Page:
The Animatress Pipeline

Filmmaking Adventures

Stories for Pita

This is the last night I am allowed to cry over Pita before he begins his bardo. To honor my friend, I will tell the story I told him as he passed.

The Cat Who Went to Heaven

Once upon a time there was a poor painter. He had not worked in a long time an had little foo, yet he had a housekeeper. One day he sent her out with his last pennies to buy food. However, instead of food, the housekeeper returned with a calico cat, the eldest of her litter of the fisherman’s cat. The painter was furious that his money was spent on the cat, but allowed the kitty to stay since she had scuh good manners.
The next day, a monk came by and commissioned the painter to create painting of the Buddha on the day of his ascension to heaven with all the animals present to see him off. The monk paid the painter an advance so he can eat and buy art supplies. The painter was so overjoyed that he and his housekeeper danced. They assumed that their fortune had changed for the better because the well mannered cat came into their lives and therefore named her Good Fortune.

As the paining neared completion, Good Fortune noticed that a cat was not present among the procession of animals. The painter then it was recounted that the cat is excluded from painting for of all the animals of the world the cat was to proud to see Buddha off with well wishes in his afterlife. Since then all cats of the world were associate with demons and bad luck. How awful that all cats have to suffer because of the arrogance of one bad cat.

This upset Good Fortune terribly, and eventually the painter realized the error in this fable, for Good Fortune was a wonderful cat. So, knowing that he will lose the commission for including a cat in the procession, he painted one anyway; a calico just like his Good Fortune. Upon seeing a cat in the painting, Good Fortune was so moved, so she died of happiness on the spot.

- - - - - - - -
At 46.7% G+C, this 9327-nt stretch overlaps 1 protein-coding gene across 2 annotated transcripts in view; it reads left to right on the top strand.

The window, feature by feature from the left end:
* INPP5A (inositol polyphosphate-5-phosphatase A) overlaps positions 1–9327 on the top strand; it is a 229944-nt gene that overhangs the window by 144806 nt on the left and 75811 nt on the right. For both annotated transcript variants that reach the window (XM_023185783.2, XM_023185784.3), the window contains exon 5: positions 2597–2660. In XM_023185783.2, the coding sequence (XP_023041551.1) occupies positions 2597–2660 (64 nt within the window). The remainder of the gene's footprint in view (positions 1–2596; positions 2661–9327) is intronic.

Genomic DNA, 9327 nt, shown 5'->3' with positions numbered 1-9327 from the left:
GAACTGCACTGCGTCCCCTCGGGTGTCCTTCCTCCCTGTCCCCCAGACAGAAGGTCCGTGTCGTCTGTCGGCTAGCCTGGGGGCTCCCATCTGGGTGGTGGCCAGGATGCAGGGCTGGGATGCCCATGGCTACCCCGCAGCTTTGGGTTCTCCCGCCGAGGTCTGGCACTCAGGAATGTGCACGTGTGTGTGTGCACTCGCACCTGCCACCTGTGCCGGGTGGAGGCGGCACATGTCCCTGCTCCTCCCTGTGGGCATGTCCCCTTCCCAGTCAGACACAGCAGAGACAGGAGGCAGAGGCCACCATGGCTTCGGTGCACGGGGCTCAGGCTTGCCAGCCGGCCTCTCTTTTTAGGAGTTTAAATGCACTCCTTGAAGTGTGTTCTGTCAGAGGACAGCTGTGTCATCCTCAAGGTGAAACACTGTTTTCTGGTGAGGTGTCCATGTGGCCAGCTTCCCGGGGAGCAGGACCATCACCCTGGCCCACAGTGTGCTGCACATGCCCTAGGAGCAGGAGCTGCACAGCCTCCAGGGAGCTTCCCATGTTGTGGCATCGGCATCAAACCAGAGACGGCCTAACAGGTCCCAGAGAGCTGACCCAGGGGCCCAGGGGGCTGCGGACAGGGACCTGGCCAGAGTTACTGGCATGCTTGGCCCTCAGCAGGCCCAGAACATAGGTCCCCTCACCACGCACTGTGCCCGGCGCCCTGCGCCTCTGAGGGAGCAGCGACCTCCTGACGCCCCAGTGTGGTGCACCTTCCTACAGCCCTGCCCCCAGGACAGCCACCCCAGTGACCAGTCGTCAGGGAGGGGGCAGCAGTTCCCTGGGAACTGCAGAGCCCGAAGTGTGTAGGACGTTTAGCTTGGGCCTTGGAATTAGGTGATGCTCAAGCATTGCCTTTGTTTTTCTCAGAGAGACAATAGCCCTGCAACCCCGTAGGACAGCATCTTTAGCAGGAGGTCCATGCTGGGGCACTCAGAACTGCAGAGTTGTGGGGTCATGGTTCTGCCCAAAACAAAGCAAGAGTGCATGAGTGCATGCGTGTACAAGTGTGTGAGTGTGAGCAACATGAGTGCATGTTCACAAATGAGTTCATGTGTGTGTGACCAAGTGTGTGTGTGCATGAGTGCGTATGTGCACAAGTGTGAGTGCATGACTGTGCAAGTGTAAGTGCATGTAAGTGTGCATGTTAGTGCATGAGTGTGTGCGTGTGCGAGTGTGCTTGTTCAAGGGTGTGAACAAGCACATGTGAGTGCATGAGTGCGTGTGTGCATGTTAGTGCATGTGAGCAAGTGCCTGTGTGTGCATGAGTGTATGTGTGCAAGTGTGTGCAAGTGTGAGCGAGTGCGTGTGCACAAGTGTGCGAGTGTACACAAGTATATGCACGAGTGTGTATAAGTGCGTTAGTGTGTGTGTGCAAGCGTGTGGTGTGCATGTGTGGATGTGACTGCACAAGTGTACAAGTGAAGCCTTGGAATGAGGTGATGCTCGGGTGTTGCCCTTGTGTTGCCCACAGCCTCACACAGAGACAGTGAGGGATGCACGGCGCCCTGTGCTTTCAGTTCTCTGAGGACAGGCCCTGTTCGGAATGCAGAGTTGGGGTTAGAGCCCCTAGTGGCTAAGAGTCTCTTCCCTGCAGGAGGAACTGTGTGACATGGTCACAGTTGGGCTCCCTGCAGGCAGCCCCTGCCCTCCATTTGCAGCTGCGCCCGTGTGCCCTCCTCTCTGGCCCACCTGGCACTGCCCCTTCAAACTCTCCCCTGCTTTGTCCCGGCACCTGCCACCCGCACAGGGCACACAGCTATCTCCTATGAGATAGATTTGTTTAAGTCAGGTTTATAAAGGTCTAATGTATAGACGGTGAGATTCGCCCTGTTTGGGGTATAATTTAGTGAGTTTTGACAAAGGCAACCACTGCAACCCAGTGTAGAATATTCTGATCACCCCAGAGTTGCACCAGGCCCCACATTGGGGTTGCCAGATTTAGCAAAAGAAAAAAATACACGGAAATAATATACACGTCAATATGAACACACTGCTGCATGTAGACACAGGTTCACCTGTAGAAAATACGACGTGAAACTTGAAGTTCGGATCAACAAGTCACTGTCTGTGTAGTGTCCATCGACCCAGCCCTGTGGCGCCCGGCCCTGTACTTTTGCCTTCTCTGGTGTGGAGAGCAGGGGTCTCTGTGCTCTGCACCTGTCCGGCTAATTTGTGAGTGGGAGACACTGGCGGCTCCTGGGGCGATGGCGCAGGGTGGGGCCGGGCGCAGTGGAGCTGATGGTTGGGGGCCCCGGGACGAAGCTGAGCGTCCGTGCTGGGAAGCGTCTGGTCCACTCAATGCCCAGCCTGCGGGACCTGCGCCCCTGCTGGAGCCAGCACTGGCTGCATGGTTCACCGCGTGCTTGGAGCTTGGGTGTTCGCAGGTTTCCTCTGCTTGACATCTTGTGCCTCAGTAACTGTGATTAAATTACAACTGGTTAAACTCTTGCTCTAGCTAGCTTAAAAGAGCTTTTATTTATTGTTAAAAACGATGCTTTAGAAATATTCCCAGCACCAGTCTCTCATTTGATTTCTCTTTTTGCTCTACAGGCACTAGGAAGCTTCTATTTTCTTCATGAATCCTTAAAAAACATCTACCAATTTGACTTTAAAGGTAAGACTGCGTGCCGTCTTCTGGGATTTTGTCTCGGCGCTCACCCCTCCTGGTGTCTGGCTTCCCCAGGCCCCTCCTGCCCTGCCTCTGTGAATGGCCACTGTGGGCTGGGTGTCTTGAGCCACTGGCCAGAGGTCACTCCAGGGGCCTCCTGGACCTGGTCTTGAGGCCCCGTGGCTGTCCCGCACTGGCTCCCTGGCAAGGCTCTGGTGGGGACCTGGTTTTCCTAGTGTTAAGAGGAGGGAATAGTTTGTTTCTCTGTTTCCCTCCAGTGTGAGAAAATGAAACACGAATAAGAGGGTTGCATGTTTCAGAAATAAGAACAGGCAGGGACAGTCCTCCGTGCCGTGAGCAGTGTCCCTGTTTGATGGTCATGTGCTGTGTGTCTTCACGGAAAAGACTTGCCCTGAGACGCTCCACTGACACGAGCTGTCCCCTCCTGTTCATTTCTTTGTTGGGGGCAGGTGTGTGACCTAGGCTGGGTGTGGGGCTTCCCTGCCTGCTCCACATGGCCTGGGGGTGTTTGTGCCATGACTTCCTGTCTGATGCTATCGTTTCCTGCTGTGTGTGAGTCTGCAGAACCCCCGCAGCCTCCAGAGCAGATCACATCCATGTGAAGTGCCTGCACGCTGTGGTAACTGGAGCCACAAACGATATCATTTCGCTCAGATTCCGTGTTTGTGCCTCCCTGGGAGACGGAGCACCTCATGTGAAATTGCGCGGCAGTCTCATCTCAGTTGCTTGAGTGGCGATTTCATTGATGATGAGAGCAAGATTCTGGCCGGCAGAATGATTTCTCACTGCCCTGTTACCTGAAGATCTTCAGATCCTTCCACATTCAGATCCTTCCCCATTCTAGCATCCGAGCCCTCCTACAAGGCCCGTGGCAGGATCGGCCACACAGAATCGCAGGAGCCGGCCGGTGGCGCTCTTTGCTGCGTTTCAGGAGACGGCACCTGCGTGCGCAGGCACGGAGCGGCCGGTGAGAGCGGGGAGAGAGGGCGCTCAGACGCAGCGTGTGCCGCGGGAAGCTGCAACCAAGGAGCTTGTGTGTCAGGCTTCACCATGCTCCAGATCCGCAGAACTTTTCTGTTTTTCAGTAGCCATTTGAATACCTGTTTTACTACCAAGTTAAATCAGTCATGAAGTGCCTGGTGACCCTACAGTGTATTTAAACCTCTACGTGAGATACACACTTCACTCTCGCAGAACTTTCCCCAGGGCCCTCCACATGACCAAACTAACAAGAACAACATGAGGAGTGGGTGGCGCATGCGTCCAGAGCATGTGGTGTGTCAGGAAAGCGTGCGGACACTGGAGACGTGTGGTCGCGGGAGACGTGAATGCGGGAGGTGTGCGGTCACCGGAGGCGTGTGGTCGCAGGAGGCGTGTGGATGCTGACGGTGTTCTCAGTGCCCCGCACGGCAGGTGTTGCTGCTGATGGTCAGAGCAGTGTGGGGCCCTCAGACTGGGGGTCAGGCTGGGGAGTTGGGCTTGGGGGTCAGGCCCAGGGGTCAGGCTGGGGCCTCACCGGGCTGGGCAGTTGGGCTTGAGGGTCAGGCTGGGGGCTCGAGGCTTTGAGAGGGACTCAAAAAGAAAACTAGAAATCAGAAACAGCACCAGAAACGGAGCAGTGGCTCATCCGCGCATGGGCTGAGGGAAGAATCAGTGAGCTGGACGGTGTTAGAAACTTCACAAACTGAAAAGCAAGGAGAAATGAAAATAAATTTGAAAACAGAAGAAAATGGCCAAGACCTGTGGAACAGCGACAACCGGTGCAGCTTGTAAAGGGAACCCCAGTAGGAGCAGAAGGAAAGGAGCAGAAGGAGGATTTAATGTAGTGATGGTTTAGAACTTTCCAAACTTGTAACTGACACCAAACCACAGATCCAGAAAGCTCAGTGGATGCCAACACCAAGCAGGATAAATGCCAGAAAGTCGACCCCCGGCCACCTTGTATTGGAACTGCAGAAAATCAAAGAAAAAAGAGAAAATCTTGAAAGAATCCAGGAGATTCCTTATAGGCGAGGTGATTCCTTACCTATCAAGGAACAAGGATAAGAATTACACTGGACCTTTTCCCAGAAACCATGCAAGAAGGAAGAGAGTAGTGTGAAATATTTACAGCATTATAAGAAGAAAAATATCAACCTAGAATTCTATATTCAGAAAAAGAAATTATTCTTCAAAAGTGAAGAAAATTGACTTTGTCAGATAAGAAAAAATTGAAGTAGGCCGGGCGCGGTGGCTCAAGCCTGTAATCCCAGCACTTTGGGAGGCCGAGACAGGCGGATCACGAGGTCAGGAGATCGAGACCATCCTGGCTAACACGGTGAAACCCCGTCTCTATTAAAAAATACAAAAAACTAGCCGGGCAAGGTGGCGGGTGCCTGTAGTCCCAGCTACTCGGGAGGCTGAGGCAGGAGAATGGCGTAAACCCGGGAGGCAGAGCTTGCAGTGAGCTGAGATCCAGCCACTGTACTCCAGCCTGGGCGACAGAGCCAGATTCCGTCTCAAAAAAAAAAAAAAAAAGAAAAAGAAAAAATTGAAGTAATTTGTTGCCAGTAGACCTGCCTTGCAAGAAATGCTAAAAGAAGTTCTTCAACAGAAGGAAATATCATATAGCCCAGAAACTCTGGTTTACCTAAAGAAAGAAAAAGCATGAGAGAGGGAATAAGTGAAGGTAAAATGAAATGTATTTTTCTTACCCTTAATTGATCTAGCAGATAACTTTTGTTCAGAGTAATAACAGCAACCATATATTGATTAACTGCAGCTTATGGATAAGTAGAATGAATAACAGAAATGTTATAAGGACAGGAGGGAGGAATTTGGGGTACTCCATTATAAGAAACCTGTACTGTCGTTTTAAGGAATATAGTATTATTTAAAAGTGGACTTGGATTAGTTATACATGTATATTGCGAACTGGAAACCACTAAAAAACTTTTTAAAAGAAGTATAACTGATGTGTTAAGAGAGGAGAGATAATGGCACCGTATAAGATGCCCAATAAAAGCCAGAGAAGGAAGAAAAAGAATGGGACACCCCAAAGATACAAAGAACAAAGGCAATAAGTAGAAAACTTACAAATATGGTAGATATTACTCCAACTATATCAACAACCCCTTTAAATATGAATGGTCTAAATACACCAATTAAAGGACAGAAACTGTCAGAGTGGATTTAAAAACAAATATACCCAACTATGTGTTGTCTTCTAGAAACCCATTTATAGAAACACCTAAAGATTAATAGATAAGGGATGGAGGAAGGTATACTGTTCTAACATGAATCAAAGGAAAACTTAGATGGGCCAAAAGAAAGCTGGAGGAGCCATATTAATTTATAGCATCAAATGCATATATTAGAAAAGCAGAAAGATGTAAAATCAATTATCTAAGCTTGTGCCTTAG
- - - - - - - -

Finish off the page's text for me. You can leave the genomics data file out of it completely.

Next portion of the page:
When the monk returned to the painter to collect his painting, he was angry about the presence of the cat and reused payment–but took the painting anyway. The next day, when the painting was shown to the public a miracle was witnessed: overnight, the image of Buddha in the painting had changed itself lowering a hand of redemption to the cat. So from then on, all cats go to Heaven.

—-

Pita’s body went limp toward the end of this tale. I think his spirit left him just before I reached the part where Good Fortune died. I didn’t quite realize it at the time. I knew the body relaxes when life leaves it, but I felt that the slight extra weight was too on cue to be believable. I think it was though.
Oh, Pita, you are meeting the first gods of your bardo by this time if the time bardo begins at the moment of death, which for Pita was just before 7pm Wednesday evening. If Pita meets the first gods tomorrow instead, then I hope he is present in spirit in my room somewhere, drinking from the new water dish, exploring under the bed, sitting next to me as I type and when I drew earlier, just as he’s always done.

Thank you for being my friend dear kitty. If I could find a husband like you in human form, I would be most grateful, but I love you for being my hubby of the furry companion kind. Farewell but not good bye Pita. I will honor but not hinder you with tears during your bardo. May you return as another beautiful kitty what ever you wish to be at rebirth in 49 days.

Nam Myho Renge Kyo

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